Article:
1. The affected councillor(s) could be the one(s) that ensure a majority in the council for their party or a coalition. Their absence may affect the balance of power and prompt instability that may affect service delivery.
  2. A less likely, but not impossible, scenario is one where the affected councillor(s) are the ones that make the difference between a council or committee meeting having a quorum or not.

The above shows that it is not as simple as merely ‘stepping aside’; the consequences for governance and stability could be severe. It appears that the ANC has recognised this problem because members that ‘step aside’ are expected to attend council and committee meetings. However, it is reported that they may not speak. In other words, they must be present and vote, but may not make inputs in council or committee meetings.

Having your cake and eat it?
It may very well be that the ‘stepping aside’ resolution is an important party political instrument to combat corruption within a party. However, it is at odds with the law on how municipal councils function. Council and committee meetings rely on the full participation of all councillors. Furthermore, councillors are expected to be active and visible in their communities. The Code of Conduct for Councillors provides that –

“[c]ouncillors are elected to represent local communities on municipal councils, to ensure that municipalities have structured mechanisms of accountability to local communities, and to meet the priority needs of communities … In fulfilling this role councillors must be accountable to local communities and report back at least quarterly to constituencies on council matters…” (emph. added)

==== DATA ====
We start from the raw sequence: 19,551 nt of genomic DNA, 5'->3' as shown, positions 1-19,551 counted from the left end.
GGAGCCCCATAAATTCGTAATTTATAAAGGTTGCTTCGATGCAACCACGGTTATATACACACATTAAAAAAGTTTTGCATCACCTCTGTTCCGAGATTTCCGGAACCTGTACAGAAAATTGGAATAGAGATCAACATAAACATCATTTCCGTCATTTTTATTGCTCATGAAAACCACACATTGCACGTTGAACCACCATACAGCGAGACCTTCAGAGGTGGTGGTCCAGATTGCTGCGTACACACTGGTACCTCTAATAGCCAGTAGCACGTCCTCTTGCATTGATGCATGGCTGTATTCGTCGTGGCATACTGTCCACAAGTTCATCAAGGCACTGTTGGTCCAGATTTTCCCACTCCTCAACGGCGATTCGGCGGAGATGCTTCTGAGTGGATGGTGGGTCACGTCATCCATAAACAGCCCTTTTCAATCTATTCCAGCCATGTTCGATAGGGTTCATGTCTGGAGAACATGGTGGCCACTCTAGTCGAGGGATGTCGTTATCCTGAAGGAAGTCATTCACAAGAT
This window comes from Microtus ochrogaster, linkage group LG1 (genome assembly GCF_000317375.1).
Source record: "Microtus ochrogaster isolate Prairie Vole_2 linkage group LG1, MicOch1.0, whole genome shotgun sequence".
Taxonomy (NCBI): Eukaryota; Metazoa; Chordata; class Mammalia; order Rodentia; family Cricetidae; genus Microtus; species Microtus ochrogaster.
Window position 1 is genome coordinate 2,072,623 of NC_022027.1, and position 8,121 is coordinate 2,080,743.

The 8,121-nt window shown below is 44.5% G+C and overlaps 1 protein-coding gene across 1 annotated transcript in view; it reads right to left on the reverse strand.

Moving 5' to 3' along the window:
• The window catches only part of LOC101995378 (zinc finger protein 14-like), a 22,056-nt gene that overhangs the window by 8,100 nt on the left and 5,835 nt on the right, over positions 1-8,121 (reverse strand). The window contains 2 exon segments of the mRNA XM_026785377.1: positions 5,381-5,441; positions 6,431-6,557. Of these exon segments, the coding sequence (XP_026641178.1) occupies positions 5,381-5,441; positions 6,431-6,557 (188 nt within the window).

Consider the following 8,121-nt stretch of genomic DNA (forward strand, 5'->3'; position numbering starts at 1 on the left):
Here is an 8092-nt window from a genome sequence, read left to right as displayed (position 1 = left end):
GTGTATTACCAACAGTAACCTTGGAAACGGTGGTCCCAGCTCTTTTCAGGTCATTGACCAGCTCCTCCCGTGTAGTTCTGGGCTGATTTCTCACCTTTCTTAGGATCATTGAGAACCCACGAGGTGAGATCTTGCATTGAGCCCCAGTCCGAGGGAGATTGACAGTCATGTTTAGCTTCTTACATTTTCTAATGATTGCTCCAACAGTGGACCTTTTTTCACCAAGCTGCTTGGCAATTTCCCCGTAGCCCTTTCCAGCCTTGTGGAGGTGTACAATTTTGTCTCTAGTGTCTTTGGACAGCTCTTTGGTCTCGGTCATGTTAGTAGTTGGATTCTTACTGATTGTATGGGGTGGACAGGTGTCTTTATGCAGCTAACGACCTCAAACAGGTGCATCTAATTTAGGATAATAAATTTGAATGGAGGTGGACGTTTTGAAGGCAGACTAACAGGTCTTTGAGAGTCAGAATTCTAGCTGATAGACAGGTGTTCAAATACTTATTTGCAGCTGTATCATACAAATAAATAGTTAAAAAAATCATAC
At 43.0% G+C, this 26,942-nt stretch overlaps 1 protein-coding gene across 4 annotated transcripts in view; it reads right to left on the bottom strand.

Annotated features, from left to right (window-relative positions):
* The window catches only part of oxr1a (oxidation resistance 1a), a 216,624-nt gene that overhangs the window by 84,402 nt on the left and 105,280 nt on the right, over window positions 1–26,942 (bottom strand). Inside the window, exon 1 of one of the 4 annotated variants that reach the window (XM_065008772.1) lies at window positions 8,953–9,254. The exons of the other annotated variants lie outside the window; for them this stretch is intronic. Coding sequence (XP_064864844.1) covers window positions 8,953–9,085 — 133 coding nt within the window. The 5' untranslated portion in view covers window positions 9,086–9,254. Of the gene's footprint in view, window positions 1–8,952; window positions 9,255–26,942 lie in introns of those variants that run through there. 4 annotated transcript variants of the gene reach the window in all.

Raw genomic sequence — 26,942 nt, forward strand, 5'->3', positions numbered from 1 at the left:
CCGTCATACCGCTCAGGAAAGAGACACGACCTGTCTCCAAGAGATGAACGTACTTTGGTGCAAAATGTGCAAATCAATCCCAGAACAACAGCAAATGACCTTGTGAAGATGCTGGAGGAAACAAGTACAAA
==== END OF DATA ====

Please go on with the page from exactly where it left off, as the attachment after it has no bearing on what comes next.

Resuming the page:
Councillors affected by this rule may not speak at community meetings, and are thus not able meet their duty to provide quarterly feedback to communities as the law requires. This is problematic. Councillors are elected to actively represent their communities in community and municipal meetings. They are elected as champions of their communities, not as muted observers. It is part of their duties as councillors, it is what communities deserve, and it is what they are remunerated for.

It could be argued that ‘stepping aside’ for a few weeks should not be a big problem. The Speaker and/or Council Whip can afford them leave of absence and/or permit them to go on a ‘go slow’ for a while. However, criminal legal proceedings easily take years. Clearly, keeping a councillor on mute for months or even years, is not how local democracy is supposed to function.

It is also an abuse of public funds. What must we make of a municipality that wilfully continues to remunerate a councillor, knowing that he or she only performs a tiny portion of his or her tasks? And what if this scheme is officially permitted or unofficially condoned by the Speaker and/or the Chief Whip? Does the continuation of salary payments to an absentee councillor not amount to fruitless and wasteful expenditure? If it is, the municipal manager is compelled by law to recover the losses from the councillor, and/or from the office-bearers that sanctioned it.

Despite its noble intentions, the ‘stepping aside’ rule is problematic in local government. It is fraught with legal difficulties. Not only does it place Chief Whips, Presiding Officers and Municipal Managers in a difficult position, it could also undermine local democracy.

What is the solution? If the rule cannot be lawfully applied to ‘non-executive’ councillors, it cannot exist. As was argued earlier, there are no legal difficulties with the application of the rule to office-bearers: they can step down from their special positions and become ‘ordinary’ councillors. However, it is suggested that it cannot be applied to ‘non-executive’ councillors: the law compels them to attend, vote and speak at council and committee meetings, and to perform their duties as fully fledged councillors in their communities.


by Jaap de Visser